(d) Investment of Funds.--Pending disbursement pursuant to a 
program, plan, or project, the Council may invest funds collected 
through assessments, and any other funds received by the Council, only 
in obligations of the United States or any agency thereof, in general 
obligations of any State or any political subdivision thereof, in any 
interest-bearing account or certificate of deposit of a bank that is a 
member of the Federal Reserve System, or in obligations fully 
guaranteed as to principal and interest by the United States.
    (e) State Programs.--The Council shall establish a program 
coordinating the operation of the Council with those of any State 
propane education and research council created by State law or 
regulation, or similar entity. Such coordination shall include a joint 
or coordinated assessment collection process, a reduced assessment, or 
an assessment rebate. A reduced assessment or rebate shall be 20 
percent of the regular assessment collected in that State under this 
section. Assessment rebates shall be paid only to--
    (1) a State propane education and research council created by State 
law or regulation that meets requirements established by the Council 
for specific programs approved by the Council; or
    (2) a similar entity, such as a foundation established by the 
retail propane gas industry in that State, that meets requirements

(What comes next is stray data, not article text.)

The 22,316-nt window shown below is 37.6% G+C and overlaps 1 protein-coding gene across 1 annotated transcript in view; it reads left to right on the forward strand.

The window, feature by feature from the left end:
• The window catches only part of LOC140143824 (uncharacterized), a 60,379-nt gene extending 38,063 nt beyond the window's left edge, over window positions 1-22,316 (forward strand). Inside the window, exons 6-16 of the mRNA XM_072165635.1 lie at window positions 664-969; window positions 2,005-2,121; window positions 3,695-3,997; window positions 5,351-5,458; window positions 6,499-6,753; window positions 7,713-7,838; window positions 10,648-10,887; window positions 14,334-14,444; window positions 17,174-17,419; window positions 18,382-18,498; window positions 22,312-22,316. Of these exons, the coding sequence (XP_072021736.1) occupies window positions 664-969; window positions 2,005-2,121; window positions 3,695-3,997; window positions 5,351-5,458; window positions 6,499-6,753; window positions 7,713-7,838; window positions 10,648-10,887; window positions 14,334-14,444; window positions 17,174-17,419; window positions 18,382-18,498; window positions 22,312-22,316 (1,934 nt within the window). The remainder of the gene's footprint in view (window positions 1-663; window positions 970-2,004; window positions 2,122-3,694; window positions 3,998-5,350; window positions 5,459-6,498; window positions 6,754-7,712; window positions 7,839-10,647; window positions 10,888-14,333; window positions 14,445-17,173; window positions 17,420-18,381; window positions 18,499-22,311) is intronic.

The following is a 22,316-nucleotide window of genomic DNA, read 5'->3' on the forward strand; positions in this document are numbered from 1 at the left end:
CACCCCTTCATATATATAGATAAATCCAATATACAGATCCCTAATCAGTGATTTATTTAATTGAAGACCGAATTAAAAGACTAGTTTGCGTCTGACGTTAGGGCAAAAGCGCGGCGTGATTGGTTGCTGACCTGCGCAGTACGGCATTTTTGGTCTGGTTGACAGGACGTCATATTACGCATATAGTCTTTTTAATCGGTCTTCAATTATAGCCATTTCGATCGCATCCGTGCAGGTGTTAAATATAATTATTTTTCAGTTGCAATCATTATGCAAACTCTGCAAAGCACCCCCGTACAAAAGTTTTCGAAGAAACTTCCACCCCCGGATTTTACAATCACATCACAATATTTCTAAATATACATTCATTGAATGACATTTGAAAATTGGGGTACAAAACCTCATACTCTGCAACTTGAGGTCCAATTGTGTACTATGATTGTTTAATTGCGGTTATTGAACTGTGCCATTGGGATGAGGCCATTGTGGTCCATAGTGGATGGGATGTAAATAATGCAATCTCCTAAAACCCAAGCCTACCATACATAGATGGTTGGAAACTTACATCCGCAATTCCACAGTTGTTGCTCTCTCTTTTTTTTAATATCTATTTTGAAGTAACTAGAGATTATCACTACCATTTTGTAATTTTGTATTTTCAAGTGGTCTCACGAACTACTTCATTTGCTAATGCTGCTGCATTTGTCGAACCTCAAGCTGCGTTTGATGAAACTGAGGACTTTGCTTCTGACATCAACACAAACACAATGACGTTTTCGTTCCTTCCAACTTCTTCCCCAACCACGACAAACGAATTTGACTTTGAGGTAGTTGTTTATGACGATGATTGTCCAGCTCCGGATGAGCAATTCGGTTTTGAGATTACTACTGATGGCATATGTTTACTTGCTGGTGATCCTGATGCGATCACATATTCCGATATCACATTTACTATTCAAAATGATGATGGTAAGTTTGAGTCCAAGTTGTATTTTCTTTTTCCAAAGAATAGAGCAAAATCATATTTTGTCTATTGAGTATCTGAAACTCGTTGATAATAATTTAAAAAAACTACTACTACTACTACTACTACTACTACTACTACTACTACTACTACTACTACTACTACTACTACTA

established by the Council for specific programs approved by the 
Council.

SEC. 7. COMPLIANCE.

    The Council may bring suit in Federal court to compel compliance 
with an assessment levied by the Council under this Act. A successful 
action for compliance under this section may also require payment by 
the defendant of the costs incurred by the Council in bringing such 
action.

SEC. 8. LOBBYING RESTRICTIONS.

    No funds collected by the Council shall be used in any manner for 
influencing legislation or elections, except that the Council may 
recommend to the Secretary changes in this Act or other statutes that 
would further the purposes of this Act.

SEC. 9. MARKET SURVEY AND CONSUMER PROTECTION.

    (a) Price Analysis.--Beginning 2 years after establishment of the 
Council and annually thereafter, the Secretary of Commerce, using only 
data provided by the Energy Information Administration and other public 
sources, shall prepare and make available to the Council, the Secretary 
of Energy, and the public an analysis of changes in the price of 
propane relative to other energy sources. The propane price analysis 
shall compare indexed changes in the price of consumer grade propane to 
a composite of indexed changes in the price of residential electricity,